Janggi, or Korean chess, is one of the folk games favoured by Koreans.
In particular, it is very popular with men for smart moves and as it affords exciting opportunities of checkmate.
All the men of the family of In Yong Il, a 67-year-old living in Ryusong-dong of Central District, Pyongyang, are all janggi lovers.
The old man is a member of the Korean Chess Association and his son and son-in-law are amateurs.
Among his different sizes of chessboards and pieces made with different materials he likes best a jade board and pieces. He only uses them on special occasions including on folk holidays or when he competes with strong opponents.
According to him, his son and son-in-law have never defeated him, but they are unrivalled players in their workplaces.
Janggi game has been a regular part of the routine on Sundays or holidays when all his family members get together, and the match between his son and son-in-law is always the highlight as they are on a par with each other in moves.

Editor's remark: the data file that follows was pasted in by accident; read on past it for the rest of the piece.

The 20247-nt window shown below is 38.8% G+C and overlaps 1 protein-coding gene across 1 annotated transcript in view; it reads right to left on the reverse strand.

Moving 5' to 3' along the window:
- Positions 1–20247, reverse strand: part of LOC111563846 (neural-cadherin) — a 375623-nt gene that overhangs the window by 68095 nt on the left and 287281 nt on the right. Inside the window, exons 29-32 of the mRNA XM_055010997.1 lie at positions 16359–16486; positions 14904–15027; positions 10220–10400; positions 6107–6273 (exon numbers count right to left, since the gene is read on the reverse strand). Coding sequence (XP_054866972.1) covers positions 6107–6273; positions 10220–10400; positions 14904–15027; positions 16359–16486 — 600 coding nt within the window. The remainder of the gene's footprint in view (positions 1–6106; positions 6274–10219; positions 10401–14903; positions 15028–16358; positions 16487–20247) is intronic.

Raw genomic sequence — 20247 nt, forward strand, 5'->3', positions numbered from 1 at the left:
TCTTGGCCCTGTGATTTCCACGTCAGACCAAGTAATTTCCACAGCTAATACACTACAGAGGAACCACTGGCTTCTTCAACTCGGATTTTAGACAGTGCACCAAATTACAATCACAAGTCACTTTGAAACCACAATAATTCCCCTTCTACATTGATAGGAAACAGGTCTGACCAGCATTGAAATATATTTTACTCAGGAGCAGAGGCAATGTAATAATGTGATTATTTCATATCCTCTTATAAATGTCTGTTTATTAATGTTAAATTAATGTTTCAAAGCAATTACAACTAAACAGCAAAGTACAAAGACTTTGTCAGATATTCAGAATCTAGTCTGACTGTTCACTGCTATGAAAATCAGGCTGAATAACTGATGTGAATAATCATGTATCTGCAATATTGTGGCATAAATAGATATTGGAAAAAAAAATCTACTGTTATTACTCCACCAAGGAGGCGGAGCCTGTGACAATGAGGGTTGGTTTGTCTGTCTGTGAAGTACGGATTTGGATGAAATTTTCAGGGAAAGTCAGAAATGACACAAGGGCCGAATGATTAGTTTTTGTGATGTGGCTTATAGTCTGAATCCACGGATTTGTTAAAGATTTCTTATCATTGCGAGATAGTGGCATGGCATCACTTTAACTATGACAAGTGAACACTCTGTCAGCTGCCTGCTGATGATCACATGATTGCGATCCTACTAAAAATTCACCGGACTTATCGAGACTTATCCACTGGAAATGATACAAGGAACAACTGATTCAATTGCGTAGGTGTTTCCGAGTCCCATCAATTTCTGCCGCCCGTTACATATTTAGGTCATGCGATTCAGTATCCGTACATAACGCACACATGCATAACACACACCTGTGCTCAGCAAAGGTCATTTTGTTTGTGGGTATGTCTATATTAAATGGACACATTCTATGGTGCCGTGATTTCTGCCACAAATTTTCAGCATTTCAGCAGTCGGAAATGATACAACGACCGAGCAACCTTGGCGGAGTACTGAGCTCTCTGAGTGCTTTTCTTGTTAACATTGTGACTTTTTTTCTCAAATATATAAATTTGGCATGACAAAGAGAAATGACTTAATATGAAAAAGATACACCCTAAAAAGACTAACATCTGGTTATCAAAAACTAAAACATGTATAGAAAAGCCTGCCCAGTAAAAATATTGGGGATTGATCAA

Once, they ended in a draw and so they were compelled to resume the match the following Sunday.
“As a frequent visitor to his family, I am the umpire of their game. Though In Yong Il is better than me, since he is the same family member, the fairest umpire is none other than me,” said Kim Jong Son, a neighbour of In and 64-year-old member of the KCA.
“Janggi adds zest to my family. I welcome janggi visitors and willingly teach them how to play the match. It is another pleasure of mine,” said In.
In the DPRK, not only adults but also kindergarteners like to play this intelligence game.